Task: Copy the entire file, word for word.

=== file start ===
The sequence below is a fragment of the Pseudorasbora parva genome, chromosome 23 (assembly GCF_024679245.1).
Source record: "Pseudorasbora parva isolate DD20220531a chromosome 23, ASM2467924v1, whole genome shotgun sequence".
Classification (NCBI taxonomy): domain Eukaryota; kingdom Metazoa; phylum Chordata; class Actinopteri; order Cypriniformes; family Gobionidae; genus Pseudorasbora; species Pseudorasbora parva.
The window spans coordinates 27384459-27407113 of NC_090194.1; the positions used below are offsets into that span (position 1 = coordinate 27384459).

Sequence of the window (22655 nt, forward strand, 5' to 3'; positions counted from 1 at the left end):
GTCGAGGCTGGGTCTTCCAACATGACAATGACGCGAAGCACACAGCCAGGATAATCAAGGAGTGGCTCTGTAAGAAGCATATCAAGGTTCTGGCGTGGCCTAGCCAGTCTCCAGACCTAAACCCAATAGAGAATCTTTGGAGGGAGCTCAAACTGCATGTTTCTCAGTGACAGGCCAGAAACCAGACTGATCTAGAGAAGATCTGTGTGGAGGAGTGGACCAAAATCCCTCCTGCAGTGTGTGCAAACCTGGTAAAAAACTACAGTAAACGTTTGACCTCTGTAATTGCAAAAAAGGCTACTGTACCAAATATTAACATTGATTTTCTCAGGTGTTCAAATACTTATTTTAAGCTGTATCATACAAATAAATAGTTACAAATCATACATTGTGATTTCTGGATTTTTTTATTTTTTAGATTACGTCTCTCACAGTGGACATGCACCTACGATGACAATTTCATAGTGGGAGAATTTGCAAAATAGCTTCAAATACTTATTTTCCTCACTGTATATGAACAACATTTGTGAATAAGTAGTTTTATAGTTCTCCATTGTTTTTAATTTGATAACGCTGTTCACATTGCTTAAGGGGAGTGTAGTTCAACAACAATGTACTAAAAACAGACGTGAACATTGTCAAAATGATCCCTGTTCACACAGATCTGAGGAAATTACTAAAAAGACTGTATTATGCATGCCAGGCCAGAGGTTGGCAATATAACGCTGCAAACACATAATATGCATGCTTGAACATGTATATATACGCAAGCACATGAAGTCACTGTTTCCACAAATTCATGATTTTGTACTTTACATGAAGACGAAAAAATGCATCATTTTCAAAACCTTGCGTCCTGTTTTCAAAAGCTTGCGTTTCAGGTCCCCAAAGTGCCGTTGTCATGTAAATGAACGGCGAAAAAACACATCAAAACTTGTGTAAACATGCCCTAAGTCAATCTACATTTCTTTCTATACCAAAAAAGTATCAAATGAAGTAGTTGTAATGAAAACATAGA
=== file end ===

The sequence below is a fragment of the Pseudorasbora parva genome, chromosome 23 (assembly GCF_024679245.1).
Source record: "Pseudorasbora parva isolate DD20220531a chromosome 23, ASM2467924v1, whole genome shotgun sequence".
Classification (NCBI taxonomy): domain Eukaryota; kingdom Metazoa; phylum Chordata; class Actinopteri; order Cypriniformes; family Gobionidae; genus Pseudorasbora; species Pseudorasbora parva.
The window spans coordinates 27384459-27407113 of NC_090194.1; the positions used below are offsets into that span (position 1 = coordinate 27384459).

Sequence of the window (22655 nt, forward strand, 5' to 3'; positions counted from 1 at the left end):
GTCGAGGCTGGGTCTTCCAACATGACAATGACGCGAAGCACACAGCCAGGATAATCAAGGAGTGGCTCTGTAAGAAGCATATCAAGGTTCTGGCGTGGCCTAGCCAGTCTCCAGACCTAAACCCAATAGAGAATCTTTGGAGGGAGCTCAAACTGCATGTTTCTCAGTGACAGGCCAGAAACCAGACTGATCTAGAGAAGATCTGTGTGGAGGAGTGGACCAAAATCCCTCCTGCAGTGTGTGCAAACCTGGTAAAAAACTACAGTAAACGTTTGACCTCTGTAATTGCAAAAAAGGCTACTGTACCAAATATTAACATTGATTTTCTCAGGTGTTCAAATACTTATTTTAAGCTGTATCATACAAATAAATAGTTACAAATCATACATTGTGATTTCTGGATTTTTTTATTTTTTAGATTACGTCTCTCACAGTGGACATGCACCTACGATGACAATTTCATAGTGGGAGAATTTGCAAAATAGCTTCAAATACTTATTTTCCTCACTGTATATGAACAACATTTGTGAATAAGTAGTTTTATAGTTCTCCATTGTTTTTAATTTGATAACGCTGTTCACATTGCTTAAGGGGAGTGTAGTTCAACAACAATGTACTAAAAACAGACGTGAACATTGTCAAAATGATCCCTGTTCACACAGATCTGAGGAAATTACTAAAAAGACTGTATTATGCATGCCAGGCCAGAGGTTGGCAATATAACGCTGCAAACACATAATATGCATGCTTGAACATGTATATATACGCAAGCACATGAAGTCACTGTTTCCACAAATTCATGATTTTGTACTTTACATGAAGACGAAAAAATGCATCATTTTCAAAACCTTGCGTCCTGTTTTCAAAAGCTTGCGTTTCAGGTCCCCAAAGTGCCGTTGTCATGTAAATGAACGGCGAAAAAACACATCAAAACTTGTGTAAACATGCCCTAAGTCAATCTACATTTCTTTCTATACCAAAAAAGTATCAAATGAAGTAGTTGTAATGAAAACATAGA